IDEAS home Printed from
MyIDEAS: Log in (now much improved!) to save this article

Competitive Federalism and the Governance of Controversial Science

Listed author(s):
  • Michael Mintrom
Registered author(s):

    Tensions between the United States government and state governments increased during the Bush Administration, 2001--2008. Blame was typically placed on the Administration's conservative policy preferences. This article analyzes how the issue of stem cell research was managed during those years in Washington, DC and how the states responded. The case highlights contradictions in the Bush Administration's brand of conservatism, how this promoted interstate competition, and why state governments had to wrestle with major policy dilemmas. Concerns surrounding moral principles, scientific progress, and economic competitiveness produced a patchwork of state funding and regulatory regimes. That outcome has not been ideal from several perspectives. Advances in biotechnology and other controversial areas of science will force future national and state governments to confront similar policymaking challenges. Copyright 2009, Oxford University Press.

    If you experience problems downloading a file, check if you have the proper application to view it first. In case of further problems read the IDEAS help page. Note that these files are not on the IDEAS site. Please be patient as the files may be large.

    File URL:
    Download Restriction: Access to full text is restricted to subscribers.

    As the access to this document is restricted, you may want to look for a different version under "Related research" (further below) or search for a different version of it.

    Article provided by Oxford University Press in its journal Publius: The Journal of Federalism.

    Volume (Year): 39 (2009)
    Issue (Month): 4 (Fall)
    Pages: 606-631

    in new window

    Handle: RePEc:oup:publus:v:39:y:2009:i:4:p:606-631
    Contact details of provider: Postal:
    Oxford University Press, Great Clarendon Street, Oxford OX2 6DP, UK

    Fax: 01865 267 985
    Web page:

    Order Information: Web:

    No references listed on IDEAS
    You can help add them by filling out this form.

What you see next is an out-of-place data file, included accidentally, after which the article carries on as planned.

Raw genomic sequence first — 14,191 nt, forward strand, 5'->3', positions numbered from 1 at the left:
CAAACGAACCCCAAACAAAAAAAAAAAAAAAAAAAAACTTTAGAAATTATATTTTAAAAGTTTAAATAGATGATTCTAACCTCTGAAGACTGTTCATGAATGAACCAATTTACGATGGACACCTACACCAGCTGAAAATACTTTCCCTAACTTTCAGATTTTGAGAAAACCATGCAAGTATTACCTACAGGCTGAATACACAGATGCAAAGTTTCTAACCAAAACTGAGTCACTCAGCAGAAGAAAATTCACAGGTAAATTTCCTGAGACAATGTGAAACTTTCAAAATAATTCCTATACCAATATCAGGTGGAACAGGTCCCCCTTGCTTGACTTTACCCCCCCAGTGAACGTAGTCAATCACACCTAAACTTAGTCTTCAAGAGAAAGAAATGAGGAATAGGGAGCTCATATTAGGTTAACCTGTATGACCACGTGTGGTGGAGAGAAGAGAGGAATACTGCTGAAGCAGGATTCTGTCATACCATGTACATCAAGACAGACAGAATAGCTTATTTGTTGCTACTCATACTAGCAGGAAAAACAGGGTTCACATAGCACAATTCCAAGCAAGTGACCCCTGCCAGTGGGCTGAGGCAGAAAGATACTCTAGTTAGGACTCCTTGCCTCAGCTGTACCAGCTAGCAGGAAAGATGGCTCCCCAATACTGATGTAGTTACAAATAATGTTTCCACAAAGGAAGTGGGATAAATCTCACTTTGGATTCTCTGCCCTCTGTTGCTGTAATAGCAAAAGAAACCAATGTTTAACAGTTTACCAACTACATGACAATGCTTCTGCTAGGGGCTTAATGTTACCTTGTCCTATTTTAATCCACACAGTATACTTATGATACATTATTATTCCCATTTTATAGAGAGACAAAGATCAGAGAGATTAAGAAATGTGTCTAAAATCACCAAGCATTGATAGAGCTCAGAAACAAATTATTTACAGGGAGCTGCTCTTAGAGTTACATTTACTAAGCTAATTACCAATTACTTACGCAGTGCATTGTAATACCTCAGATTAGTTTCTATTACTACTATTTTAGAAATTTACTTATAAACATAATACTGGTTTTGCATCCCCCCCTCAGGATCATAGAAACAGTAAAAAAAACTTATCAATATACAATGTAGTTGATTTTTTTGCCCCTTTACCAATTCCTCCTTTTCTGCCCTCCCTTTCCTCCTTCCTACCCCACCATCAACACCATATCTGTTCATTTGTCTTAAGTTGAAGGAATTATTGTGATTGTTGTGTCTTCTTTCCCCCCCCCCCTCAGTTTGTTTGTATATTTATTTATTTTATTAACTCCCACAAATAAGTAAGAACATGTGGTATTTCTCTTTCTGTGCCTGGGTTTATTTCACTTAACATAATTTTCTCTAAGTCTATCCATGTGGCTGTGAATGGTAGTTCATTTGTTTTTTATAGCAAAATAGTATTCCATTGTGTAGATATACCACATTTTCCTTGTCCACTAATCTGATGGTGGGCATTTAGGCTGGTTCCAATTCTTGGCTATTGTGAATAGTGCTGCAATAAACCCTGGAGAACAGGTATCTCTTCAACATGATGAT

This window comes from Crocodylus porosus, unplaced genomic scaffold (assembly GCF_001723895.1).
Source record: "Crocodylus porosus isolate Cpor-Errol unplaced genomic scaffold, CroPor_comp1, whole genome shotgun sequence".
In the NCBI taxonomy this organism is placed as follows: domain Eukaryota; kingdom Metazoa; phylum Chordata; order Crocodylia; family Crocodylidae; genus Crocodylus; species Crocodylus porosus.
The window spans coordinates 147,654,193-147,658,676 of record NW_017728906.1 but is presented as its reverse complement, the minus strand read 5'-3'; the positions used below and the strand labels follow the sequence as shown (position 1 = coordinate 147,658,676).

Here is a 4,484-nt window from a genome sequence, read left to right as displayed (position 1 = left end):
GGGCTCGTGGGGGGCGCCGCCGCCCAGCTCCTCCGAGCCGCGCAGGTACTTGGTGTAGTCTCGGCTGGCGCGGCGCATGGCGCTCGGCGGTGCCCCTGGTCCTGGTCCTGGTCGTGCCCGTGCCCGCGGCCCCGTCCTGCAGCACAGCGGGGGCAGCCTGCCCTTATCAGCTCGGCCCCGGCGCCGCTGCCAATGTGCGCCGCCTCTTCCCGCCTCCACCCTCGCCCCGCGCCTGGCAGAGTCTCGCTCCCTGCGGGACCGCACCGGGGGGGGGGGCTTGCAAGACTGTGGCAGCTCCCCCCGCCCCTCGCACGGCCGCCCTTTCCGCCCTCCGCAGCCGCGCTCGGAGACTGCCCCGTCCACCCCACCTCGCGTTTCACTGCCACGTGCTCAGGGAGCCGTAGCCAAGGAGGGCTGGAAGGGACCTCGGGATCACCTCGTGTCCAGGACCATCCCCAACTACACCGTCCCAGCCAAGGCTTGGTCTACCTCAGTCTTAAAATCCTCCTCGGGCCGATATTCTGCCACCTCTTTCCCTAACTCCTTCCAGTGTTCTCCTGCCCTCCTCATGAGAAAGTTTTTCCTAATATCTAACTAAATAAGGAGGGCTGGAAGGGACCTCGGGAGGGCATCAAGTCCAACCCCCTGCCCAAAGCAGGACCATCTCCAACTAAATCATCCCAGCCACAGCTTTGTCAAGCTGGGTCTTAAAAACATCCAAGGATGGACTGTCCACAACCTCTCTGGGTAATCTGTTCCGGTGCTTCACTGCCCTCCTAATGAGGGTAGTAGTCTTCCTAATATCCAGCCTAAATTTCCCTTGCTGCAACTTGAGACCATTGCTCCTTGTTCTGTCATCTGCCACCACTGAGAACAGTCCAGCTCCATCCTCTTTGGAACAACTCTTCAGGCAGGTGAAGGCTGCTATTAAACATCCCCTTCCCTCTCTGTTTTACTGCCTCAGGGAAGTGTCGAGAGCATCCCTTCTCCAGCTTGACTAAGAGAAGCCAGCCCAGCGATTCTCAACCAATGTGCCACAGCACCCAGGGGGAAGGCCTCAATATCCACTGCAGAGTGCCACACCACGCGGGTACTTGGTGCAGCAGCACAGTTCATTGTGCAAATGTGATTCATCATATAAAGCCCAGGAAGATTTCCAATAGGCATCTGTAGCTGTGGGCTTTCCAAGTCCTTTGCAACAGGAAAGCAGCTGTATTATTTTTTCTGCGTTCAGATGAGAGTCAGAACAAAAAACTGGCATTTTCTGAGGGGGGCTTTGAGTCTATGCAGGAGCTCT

This item is not listed on Wikipedia, on a reading list or among the top items on IDEAS.

    When requesting a correction, please mention this item's handle: RePEc:oup:publus:v:39:y:2009:i:4:p:606-631. See general information about how to correct material in RePEc.

    For technical questions regarding this item, or to correct its authors, title, abstract, bibliographic or download information, contact: (Oxford University Press)

    or (Christopher F. Baum)

    If you have authored this item and are not yet registered with RePEc, we encourage you to do it here. This allows to link your profile to this item. It also allows you to accept potential citations to this item that we are uncertain about.

    If references are entirely missing, you can add them using this form.

    If the full references list an item that is present in RePEc, but the system did not link to it, you can help with this form.

    If you know of missing items citing this one, you can help us creating those links by adding the relevant references in the same way as above, for each refering item. If you are a registered author of this item, you may also want to check the "citations" tab in your profile, as there may be some citations waiting for confirmation.

    Please note that corrections may take a couple of weeks to filter through the various RePEc services.

    This information is provided to you by IDEAS at the Research Division of the Federal Reserve Bank of St. Louis using RePEc data.